Learning objectives are the clearly defined outcomes you hope to achieve with your organization’s user education program. Typically, learning objectives refer to the outcomes you want to help your learners accomplish. Like lesson plan objectives, learning objectives outline the skills, knowledge and mindsets you want your learners to understand and exhibit at the end of the learning process.
Learning objectives can be broad or narrow in scope. Some learning objectives may apply to many or all of your learners. For example, a basic product demo could apply to all your customers and employees simultaneously because both groups need a thorough understanding of your product to succeed.
Learning objectives for a product demo at a SaaS business might include the ability to navigate to the different parts of the software quickly and effectively. This is an objective that has a very wide audience.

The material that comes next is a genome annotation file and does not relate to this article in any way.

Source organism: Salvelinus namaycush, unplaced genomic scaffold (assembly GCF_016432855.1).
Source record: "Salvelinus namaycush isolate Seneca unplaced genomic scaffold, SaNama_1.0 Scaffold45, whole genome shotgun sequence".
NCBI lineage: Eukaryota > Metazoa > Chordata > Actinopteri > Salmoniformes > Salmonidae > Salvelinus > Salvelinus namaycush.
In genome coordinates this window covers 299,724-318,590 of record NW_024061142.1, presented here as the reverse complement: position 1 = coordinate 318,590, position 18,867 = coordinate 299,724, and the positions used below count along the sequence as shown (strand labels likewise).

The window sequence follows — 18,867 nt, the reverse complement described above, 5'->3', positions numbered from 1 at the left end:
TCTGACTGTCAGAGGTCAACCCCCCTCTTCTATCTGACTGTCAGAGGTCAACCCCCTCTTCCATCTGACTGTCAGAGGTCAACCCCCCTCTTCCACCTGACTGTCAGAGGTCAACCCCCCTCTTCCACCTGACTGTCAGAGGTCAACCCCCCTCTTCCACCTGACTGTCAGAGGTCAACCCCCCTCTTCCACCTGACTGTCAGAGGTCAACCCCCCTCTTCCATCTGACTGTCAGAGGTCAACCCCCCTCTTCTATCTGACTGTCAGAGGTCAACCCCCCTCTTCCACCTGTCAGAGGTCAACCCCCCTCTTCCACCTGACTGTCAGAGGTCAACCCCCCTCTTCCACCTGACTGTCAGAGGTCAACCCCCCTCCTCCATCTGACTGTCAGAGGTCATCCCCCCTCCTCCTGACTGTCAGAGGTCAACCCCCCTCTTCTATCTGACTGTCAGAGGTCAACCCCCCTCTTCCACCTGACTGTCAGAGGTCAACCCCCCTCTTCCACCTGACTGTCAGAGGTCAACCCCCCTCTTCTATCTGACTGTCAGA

Narrower learning objectives apply to one specific group of users, like gig workers, sales reps or channel partners. These learning objectives usually deal with a specific skill or subject that’s relevant only to one kind of user. A few examples of courses with narrow learning objectives are courses about negotiation tactics for sales reps and de-escalation training for gig workers.
Let’s dig a little deeper into learning objectives, how you can write them effectively and what they look like in action.
Learning objectives can be categorized in three broad groups. These groups are not learning objectives but rather types of learning objectives. Before you can fully understand the importance of learning objectives, you have to understand how they’re generally grouped into three main branches.